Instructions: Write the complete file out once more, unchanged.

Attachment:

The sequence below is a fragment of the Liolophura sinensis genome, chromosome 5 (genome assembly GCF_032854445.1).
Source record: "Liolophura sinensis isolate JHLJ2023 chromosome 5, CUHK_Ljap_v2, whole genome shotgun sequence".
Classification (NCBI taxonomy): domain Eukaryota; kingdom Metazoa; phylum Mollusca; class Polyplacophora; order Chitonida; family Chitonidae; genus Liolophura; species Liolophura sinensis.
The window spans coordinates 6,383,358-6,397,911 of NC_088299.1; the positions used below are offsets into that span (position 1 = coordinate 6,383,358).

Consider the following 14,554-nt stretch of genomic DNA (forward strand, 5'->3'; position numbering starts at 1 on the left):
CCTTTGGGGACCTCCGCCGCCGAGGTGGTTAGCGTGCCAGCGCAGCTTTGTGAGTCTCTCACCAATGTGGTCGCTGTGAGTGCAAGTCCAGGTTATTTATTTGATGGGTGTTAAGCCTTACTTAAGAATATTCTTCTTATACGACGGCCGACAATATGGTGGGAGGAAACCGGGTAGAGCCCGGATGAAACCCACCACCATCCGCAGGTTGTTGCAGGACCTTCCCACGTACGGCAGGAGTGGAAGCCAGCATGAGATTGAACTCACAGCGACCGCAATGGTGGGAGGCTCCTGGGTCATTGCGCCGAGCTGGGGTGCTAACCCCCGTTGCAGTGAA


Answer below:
The sequence below is a fragment of the Liolophura sinensis genome, chromosome 5 (genome assembly GCF_032854445.1).
Source record: "Liolophura sinensis isolate JHLJ2023 chromosome 5, CUHK_Ljap_v2, whole genome shotgun sequence".
Classification (NCBI taxonomy): domain Eukaryota; kingdom Metazoa; phylum Mollusca; class Polyplacophora; order Chitonida; family Chitonidae; genus Liolophura; species Liolophura sinensis.
The window spans coordinates 6,383,358-6,397,911 of NC_088299.1; the positions used below are offsets into that span (position 1 = coordinate 6,383,358).

Consider the following 14,554-nt stretch of genomic DNA (forward strand, 5'->3'; position numbering starts at 1 on the left):
CCTTTGGGGACCTCCGCCGCCGAGGTGGTTAGCGTGCCAGCGCAGCTTTGTGAGTCTCTCACCAATGTGGTCGCTGTGAGTGCAAGTCCAGGTTATTTATTTGATGGGTGTTAAGCCTTACTTAAGAATATTCTTCTTATACGACGGCCGACAATATGGTGGGAGGAAACCGGGTAGAGCCCGGATGAAACCCACCACCATCCGCAGGTTGTTGCAGGACCTTCCCACGTACGGCAGGAGTGGAAGCCAGCATGAGATTGAACTCACAGCGACCGCAATGGTGGGAGGCTCCTGGGTCATTGCGCCGAGCTGGGGTGCTAACCCCCGTTGCAGTGAA